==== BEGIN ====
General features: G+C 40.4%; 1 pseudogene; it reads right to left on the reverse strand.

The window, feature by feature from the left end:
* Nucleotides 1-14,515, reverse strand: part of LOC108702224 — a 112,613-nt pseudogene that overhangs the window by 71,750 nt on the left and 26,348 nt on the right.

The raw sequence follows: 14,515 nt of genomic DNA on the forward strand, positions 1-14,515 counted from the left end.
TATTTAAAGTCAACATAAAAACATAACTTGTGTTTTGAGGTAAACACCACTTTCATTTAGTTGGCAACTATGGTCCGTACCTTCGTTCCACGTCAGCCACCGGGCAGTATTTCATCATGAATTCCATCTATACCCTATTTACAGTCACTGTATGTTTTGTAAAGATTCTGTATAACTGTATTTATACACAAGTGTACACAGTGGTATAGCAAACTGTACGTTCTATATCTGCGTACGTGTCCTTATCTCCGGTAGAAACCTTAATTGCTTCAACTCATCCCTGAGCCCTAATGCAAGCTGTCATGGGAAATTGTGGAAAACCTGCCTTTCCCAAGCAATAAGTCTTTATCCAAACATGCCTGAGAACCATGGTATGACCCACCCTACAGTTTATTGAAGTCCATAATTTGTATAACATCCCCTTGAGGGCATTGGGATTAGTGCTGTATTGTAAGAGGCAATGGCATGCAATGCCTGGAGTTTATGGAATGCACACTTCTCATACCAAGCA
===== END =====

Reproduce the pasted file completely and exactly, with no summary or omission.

General features: G+C 40.4%; 1 pseudogene; it reads right to left on the reverse strand.

The window, feature by feature from the left end:
* Nucleotides 1-14,515, reverse strand: part of LOC108702224 — a 112,613-nt pseudogene that overhangs the window by 71,750 nt on the left and 26,348 nt on the right.

The raw sequence follows: 14,515 nt of genomic DNA on the forward strand, positions 1-14,515 counted from the left end.
TATTTAAAGTCAACATAAAAACATAACTTGTGTTTTGAGGTAAACACCACTTTCATTTAGTTGGCAACTATGGTCCGTACCTTCGTTCCACGTCAGCCACCGGGCAGTATTTCATCATGAATTCCATCTATACCCTATTTACAGTCACTGTATGTTTTGTAAAGATTCTGTATAACTGTATTTATACACAAGTGTACACAGTGGTATAGCAAACTGTACGTTCTATATCTGCGTACGTGTCCTTATCTCCGGTAGAAACCTTAATTGCTTCAACTCATCCCTGAGCCCTAATGCAAGCTGTCATGGGAAATTGTGGAAAACCTGCCTTTCCCAAGCAATAAGTCTTTATCCAAACATGCCTGAGAACCATGGTATGACCCACCCTACAGTTTATTGAAGTCCATAATTTGTATAACATCCCCTTGAGGGCATTGGGATTAGTGCTGTATTGTAAGAGGCAATGGCATGCAATGCCTGGAGTTTATGGAATGCACACTTCTCATACCAAGCA